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2021-03-06

Moving Julia Project from Travis CI to GitHub Actions #JuliaLang


Thanks to a pull-request "Install TagBot as a GitHub Action", which was created by a bot, I realized now is the time to move one of my Julia projects, Recommendation.jl, from Travis CI to GitHub Actions.

Since I haven't had enough time to work on the project for a year, migration was not straightforward as I expected. Hence, this post summarizes what I've undergone to get there. As always, I referred to some of the most actively/recently maintained official Julia packages (e.g., Statistics.jl, Tokenize.jl) to see what is the most 'modern' way to organize a Julia project.

Original .travis.yml

I've written the following Travis CI configuration more than a year ago:

language: julia 

os: 
  - linux 
  - osx 

julia:  
  - 0.7 
  - 1.0 
  - nightly 

matrix: 
  allow_failures: 
  - julia: nightly  

notifications:  
  email: false  

after_success:  
  - julia -e 'using Pkg; Pkg.add("Coverage"); using Coverage; Coveralls.submit(process_folder())' 

jobs: 
  include:  
    - stage: "Documentation"  
      julia: 1.0  
      os: linux 
      script: 
        - julia --project=docs/ -e 'using Pkg; Pkg.develop(PackageSpec(path=pwd()));  
                                               Pkg.build("Recommendation"); 
                                               Pkg.instantiate()' 
        - julia --project=docs/ docs/make.jl  
      after_success: skip

The workflow breaks down into three pieces:

  1. Unit testing over multiple Julia versions
  2. Profiling test coverage
  3. Building and publishing a documentation page to GitHub Pages

Running a Workflow over multiple Julia versions

First and foremost, what I like about GitHub Actions is the easiness of using a build matrix.

For every pull-requests onto the master branch, as well as push event to the master with an arbitrary tag, the following workflow executes 3x3=9 jobs for 3 Julia versions and 3 operating systems:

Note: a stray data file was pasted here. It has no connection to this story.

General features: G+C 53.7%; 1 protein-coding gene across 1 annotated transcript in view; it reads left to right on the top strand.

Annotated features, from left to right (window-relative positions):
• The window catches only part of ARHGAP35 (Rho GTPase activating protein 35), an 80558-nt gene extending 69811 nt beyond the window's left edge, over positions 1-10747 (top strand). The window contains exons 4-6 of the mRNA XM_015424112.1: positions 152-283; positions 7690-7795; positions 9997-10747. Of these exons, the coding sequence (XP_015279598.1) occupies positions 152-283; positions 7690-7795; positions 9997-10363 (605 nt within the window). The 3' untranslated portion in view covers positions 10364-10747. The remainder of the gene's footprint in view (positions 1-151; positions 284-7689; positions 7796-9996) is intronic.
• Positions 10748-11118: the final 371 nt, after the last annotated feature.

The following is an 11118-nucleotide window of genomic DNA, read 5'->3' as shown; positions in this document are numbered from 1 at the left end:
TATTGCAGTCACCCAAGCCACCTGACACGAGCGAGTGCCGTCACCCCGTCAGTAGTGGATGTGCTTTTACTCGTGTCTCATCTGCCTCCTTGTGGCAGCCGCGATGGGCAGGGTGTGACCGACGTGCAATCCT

name: CI
on:
  pull_request:
    branches:
      - master
  push:
    branches:
      - master
    tags: '*'
jobs:
  test:
    name: Julia ${{ matrix.version }} - ${{ matrix.os }} - ${{ matrix.arch }} - ${{ github.event_name }}
    runs-on: ${{ matrix.os }}
    strategy:
      fail-fast: false
      matrix:
        version:
          - '1.0'
          - '1' # automatically expands to the latest stable 1.x release of Julia
          - 'nightly'
        os:
          - ubuntu-latest
          - macOS-latest
          - windows-latest
        arch:
          - x64
    steps:
      # (actual tasks are defined here)

Having a comprehensive build matrix is particularly important for Julia because Julia is one of the rare programming languages that aggressively introduce backward-incompatible changes as the version number grows.

Notice that I dropped Julia 0.7 from the matrix when I switched out the Travis config with GitHub Workflow; considering the stable version is 1.5.3 as of Nov 2020, it's reasonable not to support Julia < 1.0 anymore.

Testing and reporting coverage

Next, we could leverage julia-actions/julia-runtest and julia-actions/julia-processcoverage as follows:

jobs:
  test:
    # (define a build matrix - see above)
    steps:
      - uses: actions/[email protected]